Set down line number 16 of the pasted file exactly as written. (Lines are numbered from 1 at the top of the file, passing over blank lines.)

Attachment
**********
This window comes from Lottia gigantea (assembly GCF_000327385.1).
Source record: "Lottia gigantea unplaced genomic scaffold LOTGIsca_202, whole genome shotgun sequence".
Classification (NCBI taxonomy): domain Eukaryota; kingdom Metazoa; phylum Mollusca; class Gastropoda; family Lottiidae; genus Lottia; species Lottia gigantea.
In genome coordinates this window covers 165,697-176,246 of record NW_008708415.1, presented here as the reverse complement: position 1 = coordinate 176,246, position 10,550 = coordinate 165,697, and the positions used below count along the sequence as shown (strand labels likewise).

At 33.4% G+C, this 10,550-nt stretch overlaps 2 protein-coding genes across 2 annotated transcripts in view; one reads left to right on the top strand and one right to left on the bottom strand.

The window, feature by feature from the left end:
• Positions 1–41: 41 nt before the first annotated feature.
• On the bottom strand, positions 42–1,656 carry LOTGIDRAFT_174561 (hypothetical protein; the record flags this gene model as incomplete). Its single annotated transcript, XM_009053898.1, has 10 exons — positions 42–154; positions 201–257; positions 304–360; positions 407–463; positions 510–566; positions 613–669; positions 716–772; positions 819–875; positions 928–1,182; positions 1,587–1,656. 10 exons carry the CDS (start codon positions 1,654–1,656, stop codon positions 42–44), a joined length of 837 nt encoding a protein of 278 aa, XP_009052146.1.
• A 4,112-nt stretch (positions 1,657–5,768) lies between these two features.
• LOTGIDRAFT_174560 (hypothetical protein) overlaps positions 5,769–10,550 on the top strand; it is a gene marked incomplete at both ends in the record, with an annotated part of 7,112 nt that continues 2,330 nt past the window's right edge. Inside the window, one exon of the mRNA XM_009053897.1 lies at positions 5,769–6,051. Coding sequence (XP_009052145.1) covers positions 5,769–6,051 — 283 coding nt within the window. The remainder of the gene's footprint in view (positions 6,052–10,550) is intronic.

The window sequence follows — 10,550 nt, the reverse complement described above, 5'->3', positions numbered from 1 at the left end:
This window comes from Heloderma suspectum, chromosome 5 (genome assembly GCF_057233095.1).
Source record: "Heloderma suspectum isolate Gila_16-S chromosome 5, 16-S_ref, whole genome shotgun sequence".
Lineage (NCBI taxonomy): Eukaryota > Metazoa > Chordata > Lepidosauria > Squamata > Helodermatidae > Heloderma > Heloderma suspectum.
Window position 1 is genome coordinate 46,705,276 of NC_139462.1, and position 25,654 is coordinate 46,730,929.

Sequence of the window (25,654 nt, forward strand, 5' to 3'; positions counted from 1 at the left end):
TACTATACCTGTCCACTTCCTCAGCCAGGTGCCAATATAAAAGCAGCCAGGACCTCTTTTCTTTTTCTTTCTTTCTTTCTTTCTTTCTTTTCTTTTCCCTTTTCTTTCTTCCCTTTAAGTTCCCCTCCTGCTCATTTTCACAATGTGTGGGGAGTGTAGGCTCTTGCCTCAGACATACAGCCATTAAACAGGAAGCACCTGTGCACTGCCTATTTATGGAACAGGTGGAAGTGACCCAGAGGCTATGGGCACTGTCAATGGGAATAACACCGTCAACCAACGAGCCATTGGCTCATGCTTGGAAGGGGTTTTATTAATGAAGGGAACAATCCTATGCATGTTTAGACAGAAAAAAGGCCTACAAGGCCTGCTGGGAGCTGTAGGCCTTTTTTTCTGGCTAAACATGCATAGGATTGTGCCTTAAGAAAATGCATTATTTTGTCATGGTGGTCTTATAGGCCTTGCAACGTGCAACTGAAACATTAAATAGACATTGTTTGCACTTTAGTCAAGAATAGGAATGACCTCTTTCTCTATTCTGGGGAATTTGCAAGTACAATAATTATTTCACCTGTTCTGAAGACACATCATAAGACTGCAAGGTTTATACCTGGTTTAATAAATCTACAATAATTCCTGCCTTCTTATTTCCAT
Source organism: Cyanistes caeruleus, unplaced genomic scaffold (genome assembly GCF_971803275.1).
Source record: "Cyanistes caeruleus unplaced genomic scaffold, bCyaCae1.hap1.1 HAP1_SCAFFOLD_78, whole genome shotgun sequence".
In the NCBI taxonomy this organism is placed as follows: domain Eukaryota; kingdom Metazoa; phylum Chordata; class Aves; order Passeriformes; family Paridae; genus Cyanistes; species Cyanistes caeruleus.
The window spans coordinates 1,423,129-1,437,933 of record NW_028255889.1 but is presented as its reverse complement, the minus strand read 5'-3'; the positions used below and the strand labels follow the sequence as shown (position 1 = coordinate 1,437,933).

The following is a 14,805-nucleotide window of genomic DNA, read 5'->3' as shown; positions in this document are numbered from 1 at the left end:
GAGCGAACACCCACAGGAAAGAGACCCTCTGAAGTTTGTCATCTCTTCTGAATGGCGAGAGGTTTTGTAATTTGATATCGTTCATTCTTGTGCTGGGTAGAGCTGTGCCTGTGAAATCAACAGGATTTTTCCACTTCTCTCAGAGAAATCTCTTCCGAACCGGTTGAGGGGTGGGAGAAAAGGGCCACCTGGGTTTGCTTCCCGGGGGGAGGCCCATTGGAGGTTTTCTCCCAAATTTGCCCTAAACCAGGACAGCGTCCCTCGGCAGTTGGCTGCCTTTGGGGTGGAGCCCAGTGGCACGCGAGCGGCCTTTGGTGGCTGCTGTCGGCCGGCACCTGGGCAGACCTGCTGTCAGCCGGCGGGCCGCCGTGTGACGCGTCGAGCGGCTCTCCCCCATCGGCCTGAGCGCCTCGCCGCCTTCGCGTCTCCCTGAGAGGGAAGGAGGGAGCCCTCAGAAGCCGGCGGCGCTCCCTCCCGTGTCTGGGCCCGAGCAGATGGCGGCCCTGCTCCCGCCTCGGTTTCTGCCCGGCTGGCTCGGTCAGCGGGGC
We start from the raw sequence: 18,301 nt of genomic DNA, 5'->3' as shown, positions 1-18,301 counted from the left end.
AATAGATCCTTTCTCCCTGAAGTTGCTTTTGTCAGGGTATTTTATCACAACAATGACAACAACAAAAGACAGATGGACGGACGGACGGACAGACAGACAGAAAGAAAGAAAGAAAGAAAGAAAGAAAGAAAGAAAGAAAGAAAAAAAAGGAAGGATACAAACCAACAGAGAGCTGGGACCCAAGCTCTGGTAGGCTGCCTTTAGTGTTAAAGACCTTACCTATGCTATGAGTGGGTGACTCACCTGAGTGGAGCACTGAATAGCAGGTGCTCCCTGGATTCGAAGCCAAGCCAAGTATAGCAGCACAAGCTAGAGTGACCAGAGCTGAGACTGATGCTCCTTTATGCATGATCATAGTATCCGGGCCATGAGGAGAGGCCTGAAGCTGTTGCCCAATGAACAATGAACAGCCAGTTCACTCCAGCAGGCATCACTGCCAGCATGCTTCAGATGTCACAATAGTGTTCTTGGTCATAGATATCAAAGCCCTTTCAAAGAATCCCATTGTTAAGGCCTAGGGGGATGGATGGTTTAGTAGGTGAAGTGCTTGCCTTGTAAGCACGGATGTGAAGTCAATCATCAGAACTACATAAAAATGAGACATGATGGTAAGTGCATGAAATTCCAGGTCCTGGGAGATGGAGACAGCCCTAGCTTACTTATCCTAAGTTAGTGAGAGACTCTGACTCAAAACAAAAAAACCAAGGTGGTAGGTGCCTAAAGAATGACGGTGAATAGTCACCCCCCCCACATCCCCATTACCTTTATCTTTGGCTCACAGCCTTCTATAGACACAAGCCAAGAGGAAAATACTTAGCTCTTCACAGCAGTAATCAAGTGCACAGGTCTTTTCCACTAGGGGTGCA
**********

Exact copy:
Sequence of the window (25,654 nt, forward strand, 5' to 3'; positions counted from 1 at the left end):